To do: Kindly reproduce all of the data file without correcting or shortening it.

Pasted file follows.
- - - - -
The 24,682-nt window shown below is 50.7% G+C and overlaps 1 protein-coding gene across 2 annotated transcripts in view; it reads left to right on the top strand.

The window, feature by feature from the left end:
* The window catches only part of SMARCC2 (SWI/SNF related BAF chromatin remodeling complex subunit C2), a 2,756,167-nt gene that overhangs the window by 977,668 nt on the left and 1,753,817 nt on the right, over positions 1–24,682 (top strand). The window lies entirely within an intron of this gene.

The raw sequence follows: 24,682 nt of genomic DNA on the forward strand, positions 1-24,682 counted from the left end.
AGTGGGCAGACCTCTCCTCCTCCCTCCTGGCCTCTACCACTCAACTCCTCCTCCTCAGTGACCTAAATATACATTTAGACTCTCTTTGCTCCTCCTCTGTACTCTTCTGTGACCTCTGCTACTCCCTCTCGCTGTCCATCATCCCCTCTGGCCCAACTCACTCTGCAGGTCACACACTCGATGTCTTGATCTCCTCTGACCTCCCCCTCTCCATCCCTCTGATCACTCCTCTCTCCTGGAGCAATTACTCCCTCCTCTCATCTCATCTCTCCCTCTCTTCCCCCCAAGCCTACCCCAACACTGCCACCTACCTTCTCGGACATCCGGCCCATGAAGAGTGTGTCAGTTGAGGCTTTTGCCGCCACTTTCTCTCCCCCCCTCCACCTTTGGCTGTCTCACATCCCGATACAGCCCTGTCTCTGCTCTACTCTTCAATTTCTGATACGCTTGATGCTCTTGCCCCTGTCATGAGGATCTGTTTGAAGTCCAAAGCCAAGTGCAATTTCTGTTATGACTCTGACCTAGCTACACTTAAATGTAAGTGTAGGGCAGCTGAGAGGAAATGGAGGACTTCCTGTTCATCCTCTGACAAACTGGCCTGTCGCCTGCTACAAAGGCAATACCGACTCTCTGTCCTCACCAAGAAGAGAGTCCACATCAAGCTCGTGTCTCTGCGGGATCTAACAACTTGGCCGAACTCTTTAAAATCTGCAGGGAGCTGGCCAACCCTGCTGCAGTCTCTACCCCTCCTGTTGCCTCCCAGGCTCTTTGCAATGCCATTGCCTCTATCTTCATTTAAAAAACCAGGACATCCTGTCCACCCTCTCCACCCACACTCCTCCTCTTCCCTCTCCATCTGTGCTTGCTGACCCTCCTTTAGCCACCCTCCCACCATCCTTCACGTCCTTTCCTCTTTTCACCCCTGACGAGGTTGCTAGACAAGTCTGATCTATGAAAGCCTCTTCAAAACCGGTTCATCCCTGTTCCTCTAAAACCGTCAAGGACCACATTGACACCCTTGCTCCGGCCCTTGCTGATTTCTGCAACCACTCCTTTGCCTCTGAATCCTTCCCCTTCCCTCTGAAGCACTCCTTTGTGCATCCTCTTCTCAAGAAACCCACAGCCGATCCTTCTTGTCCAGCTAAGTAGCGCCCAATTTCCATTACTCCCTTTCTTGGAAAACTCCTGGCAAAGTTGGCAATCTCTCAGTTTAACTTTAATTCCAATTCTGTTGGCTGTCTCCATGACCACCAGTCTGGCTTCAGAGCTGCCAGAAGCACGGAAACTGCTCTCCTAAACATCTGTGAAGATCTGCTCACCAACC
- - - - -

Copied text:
The 24,682-nt window shown below is 50.7% G+C and overlaps 1 protein-coding gene across 2 annotated transcripts in view; it reads left to right on the top strand.

The window, feature by feature from the left end:
* The window catches only part of SMARCC2 (SWI/SNF related BAF chromatin remodeling complex subunit C2), a 2,756,167-nt gene that overhangs the window by 977,668 nt on the left and 1,753,817 nt on the right, over positions 1–24,682 (top strand). The window lies entirely within an intron of this gene.

The raw sequence follows: 24,682 nt of genomic DNA on the forward strand, positions 1-24,682 counted from the left end.
AGTGGGCAGACCTCTCCTCCTCCCTCCTGGCCTCTACCACTCAACTCCTCCTCCTCAGTGACCTAAATATACATTTAGACTCTCTTTGCTCCTCCTCTGTACTCTTCTGTGACCTCTGCTACTCCCTCTCGCTGTCCATCATCCCCTCTGGCCCAACTCACTCTGCAGGTCACACACTCGATGTCTTGATCTCCTCTGACCTCCCCCTCTCCATCCCTCTGATCACTCCTCTCTCCTGGAGCAATTACTCCCTCCTCTCATCTCATCTCTCCCTCTCTTCCCCCCAAGCCTACCCCAACACTGCCACCTACCTTCTCGGACATCCGGCCCATGAAGAGTGTGTCAGTTGAGGCTTTTGCCGCCACTTTCTCTCCCCCCCTCCACCTTTGGCTGTCTCACATCCCGATACAGCCCTGTCTCTGCTCTACTCTTCAATTTCTGATACGCTTGATGCTCTTGCCCCTGTCATGAGGATCTGTTTGAAGTCCAAAGCCAAGTGCAATTTCTGTTATGACTCTGACCTAGCTACACTTAAATGTAAGTGTAGGGCAGCTGAGAGGAAATGGAGGACTTCCTGTTCATCCTCTGACAAACTGGCCTGTCGCCTGCTACAAAGGCAATACCGACTCTCTGTCCTCACCAAGAAGAGAGTCCACATCAAGCTCGTGTCTCTGCGGGATCTAACAACTTGGCCGAACTCTTTAAAATCTGCAGGGAGCTGGCCAACCCTGCTGCAGTCTCTACCCCTCCTGTTGCCTCCCAGGCTCTTTGCAATGCCATTGCCTCTATCTTCATTTAAAAAACCAGGACATCCTGTCCACCCTCTCCACCCACACTCCTCCTCTTCCCTCTCCATCTGTGCTTGCTGACCCTCCTTTAGCCACCCTCCCACCATCCTTCACGTCCTTTCCTCTTTTCACCCCTGACGAGGTTGCTAGACAAGTCTGATCTATGAAAGCCTCTTCAAAACCGGTTCATCCCTGTTCCTCTAAAACCGTCAAGGACCACATTGACACCCTTGCTCCGGCCCTTGCTGATTTCTGCAACCACTCCTTTGCCTCTGAATCCTTCCCCTTCCCTCTGAAGCACTCCTTTGTGCATCCTCTTCTCAAGAAACCCACAGCCGATCCTTCTTGTCCAGCTAAGTAGCGCCCAATTTCCATTACTCCCTTTCTTGGAAAACTCCTGGCAAAGTTGGCAATCTCTCAGTTTAACTTTAATTCCAATTCTGTTGGCTGTCTCCATGACCACCAGTCTGGCTTCAGAGCTGCCAGAAGCACGGAAACTGCTCTCCTAAACATCTGTGAAGATCTGCTCACCAACC